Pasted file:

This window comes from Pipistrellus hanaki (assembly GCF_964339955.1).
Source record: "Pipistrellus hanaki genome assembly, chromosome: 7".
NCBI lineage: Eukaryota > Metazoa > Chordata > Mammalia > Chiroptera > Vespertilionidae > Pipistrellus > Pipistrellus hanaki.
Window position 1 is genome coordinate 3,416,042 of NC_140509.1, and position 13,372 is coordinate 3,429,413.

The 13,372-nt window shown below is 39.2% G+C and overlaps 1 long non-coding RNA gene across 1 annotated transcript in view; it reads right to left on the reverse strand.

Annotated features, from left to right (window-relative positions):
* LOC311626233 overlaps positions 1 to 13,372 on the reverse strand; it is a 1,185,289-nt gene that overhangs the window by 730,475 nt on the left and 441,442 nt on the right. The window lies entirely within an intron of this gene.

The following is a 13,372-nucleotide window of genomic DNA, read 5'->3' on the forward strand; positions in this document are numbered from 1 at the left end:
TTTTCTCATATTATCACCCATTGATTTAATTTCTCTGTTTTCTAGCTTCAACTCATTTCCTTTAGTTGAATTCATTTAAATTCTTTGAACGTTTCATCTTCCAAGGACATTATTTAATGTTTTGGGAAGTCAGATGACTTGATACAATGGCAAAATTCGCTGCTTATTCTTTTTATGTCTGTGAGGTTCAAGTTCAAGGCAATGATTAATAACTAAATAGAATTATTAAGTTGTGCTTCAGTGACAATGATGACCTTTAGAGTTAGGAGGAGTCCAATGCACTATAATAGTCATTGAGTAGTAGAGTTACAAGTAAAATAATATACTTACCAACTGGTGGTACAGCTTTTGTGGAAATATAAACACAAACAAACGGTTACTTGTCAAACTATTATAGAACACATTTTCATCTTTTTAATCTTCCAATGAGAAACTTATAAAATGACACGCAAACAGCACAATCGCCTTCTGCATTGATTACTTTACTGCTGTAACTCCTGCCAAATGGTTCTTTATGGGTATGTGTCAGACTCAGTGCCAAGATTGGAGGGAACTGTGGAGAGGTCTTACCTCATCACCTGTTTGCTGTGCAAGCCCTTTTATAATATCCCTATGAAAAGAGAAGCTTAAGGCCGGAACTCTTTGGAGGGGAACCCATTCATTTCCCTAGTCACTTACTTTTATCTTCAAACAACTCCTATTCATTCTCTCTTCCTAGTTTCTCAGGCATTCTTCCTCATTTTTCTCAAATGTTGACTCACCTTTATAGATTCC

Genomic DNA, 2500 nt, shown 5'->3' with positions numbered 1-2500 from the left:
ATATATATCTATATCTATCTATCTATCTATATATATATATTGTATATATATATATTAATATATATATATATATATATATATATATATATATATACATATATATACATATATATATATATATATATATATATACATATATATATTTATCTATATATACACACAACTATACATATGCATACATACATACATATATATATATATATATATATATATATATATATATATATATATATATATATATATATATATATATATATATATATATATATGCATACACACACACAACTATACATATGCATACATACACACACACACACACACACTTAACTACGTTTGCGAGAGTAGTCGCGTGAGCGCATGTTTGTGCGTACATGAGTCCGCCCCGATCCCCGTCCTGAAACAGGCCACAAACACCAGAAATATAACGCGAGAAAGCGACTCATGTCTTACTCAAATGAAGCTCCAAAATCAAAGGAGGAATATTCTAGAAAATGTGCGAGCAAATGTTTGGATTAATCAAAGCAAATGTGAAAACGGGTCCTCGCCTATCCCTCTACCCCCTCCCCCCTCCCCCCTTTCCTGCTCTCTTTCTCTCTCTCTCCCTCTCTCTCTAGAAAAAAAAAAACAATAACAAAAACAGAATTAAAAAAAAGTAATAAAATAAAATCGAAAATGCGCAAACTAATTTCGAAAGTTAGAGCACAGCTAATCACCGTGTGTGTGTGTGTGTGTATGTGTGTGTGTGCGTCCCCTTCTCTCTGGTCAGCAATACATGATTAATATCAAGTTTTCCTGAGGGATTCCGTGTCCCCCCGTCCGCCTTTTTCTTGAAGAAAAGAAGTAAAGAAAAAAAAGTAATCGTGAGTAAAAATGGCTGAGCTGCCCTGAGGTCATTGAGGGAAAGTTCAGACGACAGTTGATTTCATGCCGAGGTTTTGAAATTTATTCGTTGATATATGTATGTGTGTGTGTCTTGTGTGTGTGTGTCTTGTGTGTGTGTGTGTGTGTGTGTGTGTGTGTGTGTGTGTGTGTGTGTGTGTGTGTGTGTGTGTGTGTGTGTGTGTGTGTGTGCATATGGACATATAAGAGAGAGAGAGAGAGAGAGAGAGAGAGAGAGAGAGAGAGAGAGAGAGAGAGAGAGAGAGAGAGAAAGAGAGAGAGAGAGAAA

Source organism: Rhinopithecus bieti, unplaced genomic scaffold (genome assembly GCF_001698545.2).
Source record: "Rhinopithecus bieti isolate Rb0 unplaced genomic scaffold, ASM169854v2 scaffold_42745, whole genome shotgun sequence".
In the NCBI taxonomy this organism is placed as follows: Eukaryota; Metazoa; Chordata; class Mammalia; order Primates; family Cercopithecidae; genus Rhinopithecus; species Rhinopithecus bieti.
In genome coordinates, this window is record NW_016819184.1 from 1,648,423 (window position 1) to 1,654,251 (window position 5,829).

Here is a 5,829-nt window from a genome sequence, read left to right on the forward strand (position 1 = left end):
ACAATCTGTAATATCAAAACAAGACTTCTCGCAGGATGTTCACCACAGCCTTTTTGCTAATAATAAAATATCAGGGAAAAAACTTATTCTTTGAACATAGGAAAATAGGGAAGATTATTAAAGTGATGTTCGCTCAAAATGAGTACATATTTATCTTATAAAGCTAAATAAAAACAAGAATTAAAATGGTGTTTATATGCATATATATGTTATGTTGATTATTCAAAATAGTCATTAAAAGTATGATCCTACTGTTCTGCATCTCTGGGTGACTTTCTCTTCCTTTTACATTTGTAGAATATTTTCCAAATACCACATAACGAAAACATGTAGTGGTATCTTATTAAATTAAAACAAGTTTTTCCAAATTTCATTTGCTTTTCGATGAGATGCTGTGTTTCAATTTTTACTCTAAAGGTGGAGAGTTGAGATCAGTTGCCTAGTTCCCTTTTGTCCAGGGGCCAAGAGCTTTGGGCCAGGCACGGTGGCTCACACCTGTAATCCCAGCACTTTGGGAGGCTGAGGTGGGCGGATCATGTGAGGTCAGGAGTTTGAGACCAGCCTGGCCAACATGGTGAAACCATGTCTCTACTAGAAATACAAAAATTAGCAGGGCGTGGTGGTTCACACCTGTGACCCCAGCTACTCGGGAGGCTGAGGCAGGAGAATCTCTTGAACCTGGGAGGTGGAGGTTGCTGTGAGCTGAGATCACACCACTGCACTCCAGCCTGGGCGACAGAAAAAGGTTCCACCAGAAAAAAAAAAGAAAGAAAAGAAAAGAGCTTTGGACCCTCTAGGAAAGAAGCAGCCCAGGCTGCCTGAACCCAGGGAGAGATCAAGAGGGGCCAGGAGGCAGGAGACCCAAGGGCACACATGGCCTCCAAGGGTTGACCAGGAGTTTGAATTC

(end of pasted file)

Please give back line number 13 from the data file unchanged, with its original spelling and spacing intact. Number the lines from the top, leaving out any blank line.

Source record: "Rhinopithecus bieti isolate Rb0 unplaced genomic scaffold, ASM169854v2 scaffold_42745, whole genome shotgun sequence".